Rights group calls on Afghan govt to free women jailed for ‘running away’
- Lakhvi's release: PM Modi conveys India's concerns to China
- Modi must do to Raje, Swaraj what we did to Tomar: Arvind Kejriwal
- AIPMT test to be re-conducted on July 25: CBSE
- Palamu Express derails following blast by suspected Maoists in Jharkhand
- All Income Tax refunds to be put directly in bank accounts: CBDT
Up to 70 percent of the approximately 700 female prisoners in Afghanistan have been imprisoned for running away
New York-based Human Rights Watch (HRW) has urged the Government of Afghanistan to take immediate steps to end the unlawful imprisonment of women and girls accused of "running away."
Up to 70 percent of the approximately 700 female prisoners in Afghanistan have been imprisoned for running away, nearly always for fleeing forced marriage or domestic violence, a March 2012 Human Rights Watch report found.
"The public pledges by top Afghan government officials to end wrongful imprisonment of women and girls fleeing abuse sends an important message of equal rights for women," said Brad Adams, Asia director at Human Rights Watch. "Now the onus is on President Karzai and his government to promptly free the women and girls who have lost months or years of their lives on these bogus charges."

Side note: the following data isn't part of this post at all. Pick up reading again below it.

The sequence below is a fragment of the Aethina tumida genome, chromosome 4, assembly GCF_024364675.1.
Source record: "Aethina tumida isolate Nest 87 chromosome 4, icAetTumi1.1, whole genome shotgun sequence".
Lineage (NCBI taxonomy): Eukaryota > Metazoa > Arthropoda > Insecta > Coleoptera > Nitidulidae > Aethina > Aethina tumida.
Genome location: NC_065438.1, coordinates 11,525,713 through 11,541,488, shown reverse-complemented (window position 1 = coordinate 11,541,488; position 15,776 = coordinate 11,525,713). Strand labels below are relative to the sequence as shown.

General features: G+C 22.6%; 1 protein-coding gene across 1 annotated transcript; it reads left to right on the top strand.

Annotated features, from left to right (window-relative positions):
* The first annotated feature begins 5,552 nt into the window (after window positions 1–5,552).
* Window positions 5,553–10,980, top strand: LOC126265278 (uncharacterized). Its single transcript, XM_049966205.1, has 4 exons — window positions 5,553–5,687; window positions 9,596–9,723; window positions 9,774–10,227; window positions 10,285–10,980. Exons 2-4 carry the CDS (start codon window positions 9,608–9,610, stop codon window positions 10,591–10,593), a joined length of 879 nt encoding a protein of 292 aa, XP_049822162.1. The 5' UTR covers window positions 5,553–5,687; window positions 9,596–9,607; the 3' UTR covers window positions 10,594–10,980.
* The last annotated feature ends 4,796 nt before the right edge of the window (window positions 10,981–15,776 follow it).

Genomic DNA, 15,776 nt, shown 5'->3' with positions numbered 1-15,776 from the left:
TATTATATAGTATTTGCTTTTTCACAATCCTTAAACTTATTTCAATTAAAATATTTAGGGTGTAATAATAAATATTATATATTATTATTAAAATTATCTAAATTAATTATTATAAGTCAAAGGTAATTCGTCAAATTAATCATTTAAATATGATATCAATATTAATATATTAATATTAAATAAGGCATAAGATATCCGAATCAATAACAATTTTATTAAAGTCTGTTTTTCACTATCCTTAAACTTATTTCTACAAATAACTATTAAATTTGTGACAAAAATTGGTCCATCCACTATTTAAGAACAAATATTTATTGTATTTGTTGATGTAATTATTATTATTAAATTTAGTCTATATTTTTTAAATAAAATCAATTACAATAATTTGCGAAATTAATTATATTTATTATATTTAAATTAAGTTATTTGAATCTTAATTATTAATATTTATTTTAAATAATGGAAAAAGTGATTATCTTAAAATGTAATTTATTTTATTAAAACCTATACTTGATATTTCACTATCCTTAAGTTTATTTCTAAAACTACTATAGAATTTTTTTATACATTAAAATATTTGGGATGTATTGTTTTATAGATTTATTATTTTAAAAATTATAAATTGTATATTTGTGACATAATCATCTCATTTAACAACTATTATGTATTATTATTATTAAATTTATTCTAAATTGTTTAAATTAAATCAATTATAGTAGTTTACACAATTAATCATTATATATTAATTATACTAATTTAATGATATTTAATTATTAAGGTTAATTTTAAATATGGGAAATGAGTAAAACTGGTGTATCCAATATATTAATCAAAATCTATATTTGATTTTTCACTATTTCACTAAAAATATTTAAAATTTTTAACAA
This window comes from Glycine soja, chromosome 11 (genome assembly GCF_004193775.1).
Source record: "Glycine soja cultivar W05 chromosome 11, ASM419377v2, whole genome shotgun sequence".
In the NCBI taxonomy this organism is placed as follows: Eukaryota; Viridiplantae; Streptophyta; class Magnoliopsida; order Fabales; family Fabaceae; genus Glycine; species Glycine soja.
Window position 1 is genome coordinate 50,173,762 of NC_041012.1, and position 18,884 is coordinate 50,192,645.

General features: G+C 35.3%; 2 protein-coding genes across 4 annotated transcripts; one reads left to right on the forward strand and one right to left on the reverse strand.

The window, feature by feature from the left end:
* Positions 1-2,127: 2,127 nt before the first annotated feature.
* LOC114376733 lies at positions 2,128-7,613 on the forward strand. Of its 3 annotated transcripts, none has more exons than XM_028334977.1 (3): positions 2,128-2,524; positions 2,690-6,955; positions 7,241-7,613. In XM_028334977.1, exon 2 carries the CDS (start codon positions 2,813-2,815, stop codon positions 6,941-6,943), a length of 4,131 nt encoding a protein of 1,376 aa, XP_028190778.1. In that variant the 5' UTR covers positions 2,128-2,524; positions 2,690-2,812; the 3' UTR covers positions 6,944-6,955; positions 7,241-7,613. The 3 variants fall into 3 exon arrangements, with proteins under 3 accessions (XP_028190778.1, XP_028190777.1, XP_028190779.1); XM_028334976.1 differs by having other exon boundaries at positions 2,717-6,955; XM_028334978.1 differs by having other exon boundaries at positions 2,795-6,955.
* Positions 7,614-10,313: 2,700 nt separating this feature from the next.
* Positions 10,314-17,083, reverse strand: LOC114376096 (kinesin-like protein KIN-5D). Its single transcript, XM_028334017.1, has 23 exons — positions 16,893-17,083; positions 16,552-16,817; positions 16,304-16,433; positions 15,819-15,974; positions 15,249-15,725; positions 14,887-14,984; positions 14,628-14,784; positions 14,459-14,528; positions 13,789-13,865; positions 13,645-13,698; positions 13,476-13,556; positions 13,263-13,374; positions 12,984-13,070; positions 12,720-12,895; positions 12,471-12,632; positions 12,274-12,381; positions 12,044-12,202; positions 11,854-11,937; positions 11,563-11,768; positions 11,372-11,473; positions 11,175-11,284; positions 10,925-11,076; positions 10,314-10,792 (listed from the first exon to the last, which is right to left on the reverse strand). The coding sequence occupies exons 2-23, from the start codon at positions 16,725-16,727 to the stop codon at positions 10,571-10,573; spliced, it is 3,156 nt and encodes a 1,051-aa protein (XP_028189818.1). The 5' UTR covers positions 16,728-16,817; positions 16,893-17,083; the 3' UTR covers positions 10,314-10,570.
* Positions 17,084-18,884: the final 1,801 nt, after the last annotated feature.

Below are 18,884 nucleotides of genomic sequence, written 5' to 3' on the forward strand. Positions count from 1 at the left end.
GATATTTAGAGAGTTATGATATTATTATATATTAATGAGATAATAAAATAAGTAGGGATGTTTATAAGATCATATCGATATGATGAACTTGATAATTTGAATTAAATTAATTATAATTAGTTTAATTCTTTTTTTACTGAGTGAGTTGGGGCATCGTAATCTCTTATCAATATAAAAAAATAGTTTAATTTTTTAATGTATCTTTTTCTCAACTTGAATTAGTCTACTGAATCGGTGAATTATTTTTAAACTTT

At a September 16, 2012 meeting, Justice Minister Habibullah Ghalib, Women's Affairs Minister Hassan Banoo Ghazanfar, and Deputy Interior Minister Baz Mohammad Yarmand each strongly condemned wrongful imprisonment of women and girls on charges of "running away."
Ghalib said that police and prosecutors should never send cases of "running away" to the courts. Yarmand pledged his commitment to ending abuses by the police, saying that all police had been instructed that running away is not a crime. Ghazanfar said that women and girls accused of running away are not criminals, but generally crime victims who flee to escape violence committed against them.
Fawzia Koofi, director of the lower house parliamentary committee on women's affairs, and her counterpart, Siddiqa Balkhi, the director of the upper house parliamentary committee on women''s affairs, had joined together in calling for the government to immediately free women and girls charged with running away under Afghanistan's ambiguous and arbitrary "moral crimes" law.